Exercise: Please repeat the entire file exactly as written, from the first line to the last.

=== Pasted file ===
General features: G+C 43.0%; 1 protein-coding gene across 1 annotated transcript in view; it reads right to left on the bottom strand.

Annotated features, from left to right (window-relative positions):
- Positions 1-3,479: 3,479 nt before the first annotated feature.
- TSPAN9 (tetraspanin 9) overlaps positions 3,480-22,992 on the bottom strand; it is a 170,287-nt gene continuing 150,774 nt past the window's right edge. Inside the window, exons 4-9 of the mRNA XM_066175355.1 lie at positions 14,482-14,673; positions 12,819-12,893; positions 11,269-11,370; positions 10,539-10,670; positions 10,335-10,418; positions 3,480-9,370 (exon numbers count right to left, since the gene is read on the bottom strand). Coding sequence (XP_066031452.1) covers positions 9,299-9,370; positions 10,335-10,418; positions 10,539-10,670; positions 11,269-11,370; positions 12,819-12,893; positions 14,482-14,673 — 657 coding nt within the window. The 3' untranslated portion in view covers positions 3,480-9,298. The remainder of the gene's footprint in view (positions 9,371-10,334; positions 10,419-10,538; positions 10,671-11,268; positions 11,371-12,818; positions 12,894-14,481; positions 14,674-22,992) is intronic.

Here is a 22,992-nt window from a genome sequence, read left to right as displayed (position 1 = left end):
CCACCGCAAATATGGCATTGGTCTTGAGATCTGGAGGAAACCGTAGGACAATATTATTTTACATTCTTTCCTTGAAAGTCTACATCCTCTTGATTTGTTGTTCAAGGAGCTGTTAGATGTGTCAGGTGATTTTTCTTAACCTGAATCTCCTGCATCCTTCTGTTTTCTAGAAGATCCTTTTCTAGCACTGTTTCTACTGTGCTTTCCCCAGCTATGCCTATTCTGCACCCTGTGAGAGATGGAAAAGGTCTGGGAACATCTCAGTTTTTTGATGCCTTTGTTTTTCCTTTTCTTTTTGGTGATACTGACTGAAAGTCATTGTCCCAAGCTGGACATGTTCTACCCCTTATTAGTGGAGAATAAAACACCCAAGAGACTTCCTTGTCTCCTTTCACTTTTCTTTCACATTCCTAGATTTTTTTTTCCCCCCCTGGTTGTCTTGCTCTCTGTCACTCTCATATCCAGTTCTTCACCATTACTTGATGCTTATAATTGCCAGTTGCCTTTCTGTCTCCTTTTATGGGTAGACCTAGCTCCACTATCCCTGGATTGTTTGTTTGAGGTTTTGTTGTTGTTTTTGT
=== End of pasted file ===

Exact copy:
General features: G+C 43.0%; 1 protein-coding gene across 1 annotated transcript in view; it reads right to left on the bottom strand.

Annotated features, from left to right (window-relative positions):
- Positions 1-3,479: 3,479 nt before the first annotated feature.
- TSPAN9 (tetraspanin 9) overlaps positions 3,480-22,992 on the bottom strand; it is a 170,287-nt gene continuing 150,774 nt past the window's right edge. Inside the window, exons 4-9 of the mRNA XM_066175355.1 lie at positions 14,482-14,673; positions 12,819-12,893; positions 11,269-11,370; positions 10,539-10,670; positions 10,335-10,418; positions 3,480-9,370 (exon numbers count right to left, since the gene is read on the bottom strand). Coding sequence (XP_066031452.1) covers positions 9,299-9,370; positions 10,335-10,418; positions 10,539-10,670; positions 11,269-11,370; positions 12,819-12,893; positions 14,482-14,673 — 657 coding nt within the window. The 3' untranslated portion in view covers positions 3,480-9,298. The remainder of the gene's footprint in view (positions 9,371-10,334; positions 10,419-10,538; positions 10,671-11,268; positions 11,371-12,818; positions 12,894-14,481; positions 14,674-22,992) is intronic.

Here is a 22,992-nt window from a genome sequence, read left to right as displayed (position 1 = left end):
CCACCGCAAATATGGCATTGGTCTTGAGATCTGGAGGAAACCGTAGGACAATATTATTTTACATTCTTTCCTTGAAAGTCTACATCCTCTTGATTTGTTGTTCAAGGAGCTGTTAGATGTGTCAGGTGATTTTTCTTAACCTGAATCTCCTGCATCCTTCTGTTTTCTAGAAGATCCTTTTCTAGCACTGTTTCTACTGTGCTTTCCCCAGCTATGCCTATTCTGCACCCTGTGAGAGATGGAAAAGGTCTGGGAACATCTCAGTTTTTTGATGCCTTTGTTTTTCCTTTTCTTTTTGGTGATACTGACTGAAAGTCATTGTCCCAAGCTGGACATGTTCTACCCCTTATTAGTGGAGAATAAAACACCCAAGAGACTTCCTTGTCTCCTTTCACTTTTCTTTCACATTCCTAGATTTTTTTTTCCCCCCCTGGTTGTCTTGCTCTCTGTCACTCTCATATCCAGTTCTTCACCATTACTTGATGCTTATAATTGCCAGTTGCCTTTCTGTCTCCTTTTATGGGTAGACCTAGCTCCACTATCCCTGGATTGTTTGTTTGAGGTTTTGTTGTTGTTTTTGT